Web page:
What will employers need to do post-Brexit?

According to the latest statistics released by the Home Office, over 1.5 million EU citizens and their families have been granted ‘status’ under the EU Settlement Scheme. EU nationals who have 5 years’ continuous residence in the UK will usually obtain ‘Settled Status’ whilst those who have continuously resided in the UK for less than 5 years in the UK will normally receive ‘Pre-Settled’ status. This allows EU/EEA/Swiss nationals and their family members to have the same rights they currently have under free movement. Please note that Irish nationals are exempt from having to apply to the EUSS due to the Common Travel Area Agreement.

What will employers need to do post-Brexit?

Once the free movement under the EU law comes to an end, EU citizens who move to the UK for the first time will need to apply for an European Temporary Leave to Remain (Euro TLR). It is free to apply for the Euro TLR and it will be granted for a 36-month period. Once the three-year visa expires, migrants who would like to continue staying in the UK must meet the requirements of the new immigration system which will apply as of January 2021.

UK employers should review EU/EEA/Swiss citizens’ workforce as well as consider the skills that they need to sustain their operations. Employers might be asked to check their EU employees’ ‘right to work’ by using the online right to work service. In addition, employers are able to provide their staff with the necessary guidance by using EUSS employer toolkit on following the GOV.UK website:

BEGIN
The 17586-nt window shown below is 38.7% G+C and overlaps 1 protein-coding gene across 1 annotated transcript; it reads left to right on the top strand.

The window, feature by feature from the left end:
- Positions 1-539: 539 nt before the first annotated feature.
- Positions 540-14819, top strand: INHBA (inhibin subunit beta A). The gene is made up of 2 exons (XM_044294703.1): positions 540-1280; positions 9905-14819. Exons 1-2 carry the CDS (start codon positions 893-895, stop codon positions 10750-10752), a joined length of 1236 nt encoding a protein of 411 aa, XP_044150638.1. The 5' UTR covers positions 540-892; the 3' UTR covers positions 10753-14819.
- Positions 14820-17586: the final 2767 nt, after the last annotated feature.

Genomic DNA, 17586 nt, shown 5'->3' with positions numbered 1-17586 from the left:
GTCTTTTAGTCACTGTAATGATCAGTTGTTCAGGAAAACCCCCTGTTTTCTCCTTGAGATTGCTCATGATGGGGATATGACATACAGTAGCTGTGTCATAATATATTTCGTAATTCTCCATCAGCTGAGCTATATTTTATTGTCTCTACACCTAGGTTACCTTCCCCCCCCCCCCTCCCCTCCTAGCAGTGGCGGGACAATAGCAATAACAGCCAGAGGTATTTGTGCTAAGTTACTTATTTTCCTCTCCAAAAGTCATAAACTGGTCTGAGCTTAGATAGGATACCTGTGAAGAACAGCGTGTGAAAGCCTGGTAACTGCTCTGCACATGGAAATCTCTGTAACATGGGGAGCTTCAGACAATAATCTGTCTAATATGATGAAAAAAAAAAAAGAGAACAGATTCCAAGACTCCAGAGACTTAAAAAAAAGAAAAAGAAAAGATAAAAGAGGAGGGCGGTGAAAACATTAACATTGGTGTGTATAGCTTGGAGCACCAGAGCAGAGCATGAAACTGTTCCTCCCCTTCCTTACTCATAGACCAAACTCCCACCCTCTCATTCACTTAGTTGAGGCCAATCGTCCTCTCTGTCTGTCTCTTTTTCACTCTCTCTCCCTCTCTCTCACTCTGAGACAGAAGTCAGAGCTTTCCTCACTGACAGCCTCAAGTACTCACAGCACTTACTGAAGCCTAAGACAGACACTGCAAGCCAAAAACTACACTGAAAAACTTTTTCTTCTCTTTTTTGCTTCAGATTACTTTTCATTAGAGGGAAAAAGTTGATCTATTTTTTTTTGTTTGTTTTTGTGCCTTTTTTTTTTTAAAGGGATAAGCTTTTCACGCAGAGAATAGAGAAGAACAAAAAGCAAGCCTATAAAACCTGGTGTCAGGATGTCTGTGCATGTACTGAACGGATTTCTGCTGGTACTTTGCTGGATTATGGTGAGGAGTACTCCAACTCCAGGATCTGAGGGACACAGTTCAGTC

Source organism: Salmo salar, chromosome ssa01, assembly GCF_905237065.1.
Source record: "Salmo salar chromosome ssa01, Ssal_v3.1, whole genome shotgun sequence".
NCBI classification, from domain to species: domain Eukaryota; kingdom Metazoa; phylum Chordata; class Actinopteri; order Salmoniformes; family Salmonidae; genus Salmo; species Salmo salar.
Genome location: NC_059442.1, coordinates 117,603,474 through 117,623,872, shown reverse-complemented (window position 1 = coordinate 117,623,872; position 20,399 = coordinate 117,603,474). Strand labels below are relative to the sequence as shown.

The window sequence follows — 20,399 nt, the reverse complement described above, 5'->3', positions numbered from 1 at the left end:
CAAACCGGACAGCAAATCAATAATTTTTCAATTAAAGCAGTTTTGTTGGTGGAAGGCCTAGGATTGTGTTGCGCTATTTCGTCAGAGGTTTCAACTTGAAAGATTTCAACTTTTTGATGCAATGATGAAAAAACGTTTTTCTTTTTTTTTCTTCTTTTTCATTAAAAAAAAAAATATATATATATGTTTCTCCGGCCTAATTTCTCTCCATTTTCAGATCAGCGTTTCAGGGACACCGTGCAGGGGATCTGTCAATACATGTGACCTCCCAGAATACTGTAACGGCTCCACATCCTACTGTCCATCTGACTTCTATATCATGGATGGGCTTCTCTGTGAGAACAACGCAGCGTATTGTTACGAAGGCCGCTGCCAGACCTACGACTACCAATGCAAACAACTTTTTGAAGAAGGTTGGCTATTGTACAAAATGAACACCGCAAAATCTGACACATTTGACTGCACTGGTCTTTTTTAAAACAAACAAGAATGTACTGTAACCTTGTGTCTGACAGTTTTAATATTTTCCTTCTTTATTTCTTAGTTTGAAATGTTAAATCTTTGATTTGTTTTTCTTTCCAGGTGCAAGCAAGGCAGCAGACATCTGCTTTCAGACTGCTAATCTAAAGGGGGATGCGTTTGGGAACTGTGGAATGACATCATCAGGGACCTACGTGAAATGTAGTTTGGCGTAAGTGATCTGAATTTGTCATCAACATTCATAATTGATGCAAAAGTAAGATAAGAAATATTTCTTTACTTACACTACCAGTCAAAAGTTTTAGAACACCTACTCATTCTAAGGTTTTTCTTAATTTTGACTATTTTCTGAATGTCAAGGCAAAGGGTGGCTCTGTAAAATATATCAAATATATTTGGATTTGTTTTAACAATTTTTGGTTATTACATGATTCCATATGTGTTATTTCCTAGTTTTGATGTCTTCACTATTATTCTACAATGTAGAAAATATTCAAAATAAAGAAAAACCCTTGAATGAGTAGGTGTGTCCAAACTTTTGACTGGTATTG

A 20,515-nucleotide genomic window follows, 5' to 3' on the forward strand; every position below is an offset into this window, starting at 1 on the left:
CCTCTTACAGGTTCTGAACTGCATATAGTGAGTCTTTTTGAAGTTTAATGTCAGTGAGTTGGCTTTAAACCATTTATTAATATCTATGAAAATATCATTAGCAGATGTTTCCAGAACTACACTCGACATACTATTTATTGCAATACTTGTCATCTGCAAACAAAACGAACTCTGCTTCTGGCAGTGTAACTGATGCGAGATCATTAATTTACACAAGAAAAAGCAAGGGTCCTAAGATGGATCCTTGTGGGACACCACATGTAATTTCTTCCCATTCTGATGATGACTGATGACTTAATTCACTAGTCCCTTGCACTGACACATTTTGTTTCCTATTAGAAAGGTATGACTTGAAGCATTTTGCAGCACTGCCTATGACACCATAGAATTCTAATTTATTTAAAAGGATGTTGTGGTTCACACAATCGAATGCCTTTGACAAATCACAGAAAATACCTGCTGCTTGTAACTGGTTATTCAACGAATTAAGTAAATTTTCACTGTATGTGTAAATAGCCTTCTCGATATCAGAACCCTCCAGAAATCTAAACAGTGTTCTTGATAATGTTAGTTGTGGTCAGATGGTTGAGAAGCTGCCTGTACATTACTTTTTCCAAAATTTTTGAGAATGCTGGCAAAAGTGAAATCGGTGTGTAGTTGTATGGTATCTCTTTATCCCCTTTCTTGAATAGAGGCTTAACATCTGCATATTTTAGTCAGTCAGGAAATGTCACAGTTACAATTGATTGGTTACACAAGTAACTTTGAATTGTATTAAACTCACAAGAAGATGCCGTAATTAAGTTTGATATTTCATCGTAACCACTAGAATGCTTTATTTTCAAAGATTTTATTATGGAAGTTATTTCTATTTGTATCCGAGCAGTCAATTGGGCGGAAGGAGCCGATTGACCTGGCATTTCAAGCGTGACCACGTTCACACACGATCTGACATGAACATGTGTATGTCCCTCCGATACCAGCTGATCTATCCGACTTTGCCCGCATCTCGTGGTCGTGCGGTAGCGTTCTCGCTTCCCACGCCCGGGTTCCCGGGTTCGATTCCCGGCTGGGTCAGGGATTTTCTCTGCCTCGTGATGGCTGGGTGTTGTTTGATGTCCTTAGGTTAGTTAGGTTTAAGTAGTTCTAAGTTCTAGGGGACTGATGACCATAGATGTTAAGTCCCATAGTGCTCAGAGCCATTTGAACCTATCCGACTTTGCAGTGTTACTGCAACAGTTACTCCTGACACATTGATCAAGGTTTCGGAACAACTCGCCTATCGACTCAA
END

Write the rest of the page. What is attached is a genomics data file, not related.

EU/EEA/Swiss employees and their family members will be able to prove their right to work using either:

  • Their passports or national identity cards;
  • Their biometric residence cards;
  • Their status under the EU Settlement Scheme or EU Temporary Leave Scheme using the Home Office’s online right to work checking service.


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For expert advice regarding any aspect of the EU immigration, please contact our immigration team on 0203 384 3075.







The content of this article is for general use and information only. Since each case should be prepared on its own merit and in light of the constant amendments to the Immigration Rules, it is important to note that the information provided must not be relied upon unless Migra & Co has either given written consent or has been officially engaged in relation to a specific immigration matter. As a result, Migra & Co will take no responsibility for any damage, cost or loss resulting from relying on the information contained in this article, blog and website.

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